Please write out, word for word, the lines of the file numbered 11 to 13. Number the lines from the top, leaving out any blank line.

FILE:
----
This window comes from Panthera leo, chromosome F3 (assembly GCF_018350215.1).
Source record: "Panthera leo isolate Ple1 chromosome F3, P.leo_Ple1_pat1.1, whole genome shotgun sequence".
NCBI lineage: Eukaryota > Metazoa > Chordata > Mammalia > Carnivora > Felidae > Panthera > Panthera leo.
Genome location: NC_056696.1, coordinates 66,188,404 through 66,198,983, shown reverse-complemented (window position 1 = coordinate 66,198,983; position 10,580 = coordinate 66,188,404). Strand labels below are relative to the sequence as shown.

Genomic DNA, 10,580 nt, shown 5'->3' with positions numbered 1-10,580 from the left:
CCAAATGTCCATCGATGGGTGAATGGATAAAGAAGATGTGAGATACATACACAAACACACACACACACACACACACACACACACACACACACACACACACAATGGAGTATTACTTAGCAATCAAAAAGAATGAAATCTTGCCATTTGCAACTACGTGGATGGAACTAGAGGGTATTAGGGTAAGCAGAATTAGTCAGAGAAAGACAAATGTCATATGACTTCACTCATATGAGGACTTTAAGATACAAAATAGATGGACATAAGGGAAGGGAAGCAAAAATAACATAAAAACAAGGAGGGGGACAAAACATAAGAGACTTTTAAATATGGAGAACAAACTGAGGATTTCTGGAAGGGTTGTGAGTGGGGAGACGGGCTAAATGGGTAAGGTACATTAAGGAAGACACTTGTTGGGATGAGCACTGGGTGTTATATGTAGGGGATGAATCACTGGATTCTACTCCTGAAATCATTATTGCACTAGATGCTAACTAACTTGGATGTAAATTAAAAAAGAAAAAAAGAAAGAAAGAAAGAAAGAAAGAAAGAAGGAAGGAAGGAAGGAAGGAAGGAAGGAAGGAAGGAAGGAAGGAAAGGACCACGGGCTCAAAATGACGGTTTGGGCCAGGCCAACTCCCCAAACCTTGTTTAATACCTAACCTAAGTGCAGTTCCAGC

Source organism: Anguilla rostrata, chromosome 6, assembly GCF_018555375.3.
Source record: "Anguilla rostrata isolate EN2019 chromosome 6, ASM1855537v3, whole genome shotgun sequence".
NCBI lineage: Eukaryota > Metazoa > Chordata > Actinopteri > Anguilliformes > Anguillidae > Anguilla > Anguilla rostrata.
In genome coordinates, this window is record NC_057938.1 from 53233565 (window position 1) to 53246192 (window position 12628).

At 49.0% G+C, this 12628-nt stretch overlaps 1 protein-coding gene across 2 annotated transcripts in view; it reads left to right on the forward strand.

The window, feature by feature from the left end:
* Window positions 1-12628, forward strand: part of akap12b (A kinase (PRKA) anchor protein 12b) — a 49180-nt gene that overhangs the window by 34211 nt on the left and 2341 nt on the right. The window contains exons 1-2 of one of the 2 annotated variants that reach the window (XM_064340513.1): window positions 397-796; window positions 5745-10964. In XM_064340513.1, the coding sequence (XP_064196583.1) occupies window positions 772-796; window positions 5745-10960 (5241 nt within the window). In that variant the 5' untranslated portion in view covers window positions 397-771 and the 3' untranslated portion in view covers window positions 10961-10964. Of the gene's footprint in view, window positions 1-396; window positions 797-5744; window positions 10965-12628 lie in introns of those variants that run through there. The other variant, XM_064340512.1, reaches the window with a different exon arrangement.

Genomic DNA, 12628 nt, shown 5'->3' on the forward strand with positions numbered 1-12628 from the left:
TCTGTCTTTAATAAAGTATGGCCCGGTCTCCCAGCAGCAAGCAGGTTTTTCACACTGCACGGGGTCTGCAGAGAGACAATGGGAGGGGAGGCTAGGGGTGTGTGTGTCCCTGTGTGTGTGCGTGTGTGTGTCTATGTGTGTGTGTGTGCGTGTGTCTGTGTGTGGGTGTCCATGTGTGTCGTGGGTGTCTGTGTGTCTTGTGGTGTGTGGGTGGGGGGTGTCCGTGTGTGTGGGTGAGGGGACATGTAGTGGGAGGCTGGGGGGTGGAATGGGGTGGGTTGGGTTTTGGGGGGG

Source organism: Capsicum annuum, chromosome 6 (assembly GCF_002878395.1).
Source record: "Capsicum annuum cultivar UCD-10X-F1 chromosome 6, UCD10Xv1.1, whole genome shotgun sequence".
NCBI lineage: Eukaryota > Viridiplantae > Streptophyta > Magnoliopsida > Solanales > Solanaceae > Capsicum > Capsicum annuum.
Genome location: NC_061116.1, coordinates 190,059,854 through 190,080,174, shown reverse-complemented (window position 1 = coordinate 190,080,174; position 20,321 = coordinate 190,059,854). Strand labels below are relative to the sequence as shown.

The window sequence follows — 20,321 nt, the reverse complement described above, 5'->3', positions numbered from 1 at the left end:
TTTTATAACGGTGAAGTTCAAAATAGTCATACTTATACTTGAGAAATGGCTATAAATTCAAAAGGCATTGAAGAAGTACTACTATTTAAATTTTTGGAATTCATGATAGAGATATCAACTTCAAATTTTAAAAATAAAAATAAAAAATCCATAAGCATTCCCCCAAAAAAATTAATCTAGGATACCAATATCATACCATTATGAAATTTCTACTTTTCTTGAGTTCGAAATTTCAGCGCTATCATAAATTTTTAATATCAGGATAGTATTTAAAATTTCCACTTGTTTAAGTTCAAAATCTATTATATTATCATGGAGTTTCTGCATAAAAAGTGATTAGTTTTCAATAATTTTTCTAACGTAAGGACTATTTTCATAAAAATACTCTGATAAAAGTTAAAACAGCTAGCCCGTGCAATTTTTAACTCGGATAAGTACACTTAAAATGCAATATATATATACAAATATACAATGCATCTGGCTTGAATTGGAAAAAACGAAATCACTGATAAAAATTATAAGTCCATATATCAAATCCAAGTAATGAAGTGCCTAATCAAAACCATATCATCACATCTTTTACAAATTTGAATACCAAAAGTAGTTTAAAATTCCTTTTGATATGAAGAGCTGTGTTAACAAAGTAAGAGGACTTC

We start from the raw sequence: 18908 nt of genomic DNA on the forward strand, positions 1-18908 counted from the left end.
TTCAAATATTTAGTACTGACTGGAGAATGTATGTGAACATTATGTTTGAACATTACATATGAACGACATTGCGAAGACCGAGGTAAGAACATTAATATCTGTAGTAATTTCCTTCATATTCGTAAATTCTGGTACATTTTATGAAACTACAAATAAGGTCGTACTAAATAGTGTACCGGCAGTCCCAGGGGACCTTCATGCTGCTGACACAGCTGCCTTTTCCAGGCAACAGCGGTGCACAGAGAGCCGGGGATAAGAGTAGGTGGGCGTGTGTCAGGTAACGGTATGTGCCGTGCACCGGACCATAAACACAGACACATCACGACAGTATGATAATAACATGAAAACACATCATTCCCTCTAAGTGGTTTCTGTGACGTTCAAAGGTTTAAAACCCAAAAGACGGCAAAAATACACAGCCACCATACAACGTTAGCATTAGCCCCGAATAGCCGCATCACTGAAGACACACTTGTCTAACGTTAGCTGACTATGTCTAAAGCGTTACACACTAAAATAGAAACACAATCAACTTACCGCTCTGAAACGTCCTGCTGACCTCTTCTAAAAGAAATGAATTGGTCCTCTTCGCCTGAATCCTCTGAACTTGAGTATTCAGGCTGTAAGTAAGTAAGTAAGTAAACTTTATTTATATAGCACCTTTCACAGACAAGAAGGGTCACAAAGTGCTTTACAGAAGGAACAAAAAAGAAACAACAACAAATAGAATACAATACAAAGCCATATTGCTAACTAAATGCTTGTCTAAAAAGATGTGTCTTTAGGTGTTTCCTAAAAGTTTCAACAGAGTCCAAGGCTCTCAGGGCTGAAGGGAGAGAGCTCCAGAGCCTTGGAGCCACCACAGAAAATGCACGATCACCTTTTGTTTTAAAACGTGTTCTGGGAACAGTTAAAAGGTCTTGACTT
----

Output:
At 49.0% G+C, this 12628-nt stretch overlaps 1 protein-coding gene across 2 annotated transcripts in view; it reads left to right on the forward strand.

The window, feature by feature from the left end:
* Window positions 1-12628, forward strand: part of akap12b (A kinase (PRKA) anchor protein 12b) — a 49180-nt gene that overhangs the window by 34211 nt on the left and 2341 nt on the right. The window contains exons 1-2 of one of the 2 annotated variants that reach the window (XM_064340513.1): window positions 397-796; window positions 5745-10964. In XM_064340513.1, the coding sequence (XP_064196583.1) occupies window positions 772-796; window positions 5745-10960 (5241 nt within the window). In that variant the 5' untranslated portion in view covers window positions 397-771 and the 3' untranslated portion in view covers window positions 10961-10964. Of the gene's footprint in view, window positions 1-396; window positions 797-5744; window positions 10965-12628 lie in introns of those variants that run through there. The other variant, XM_064340512.1, reaches the window with a different exon arrangement.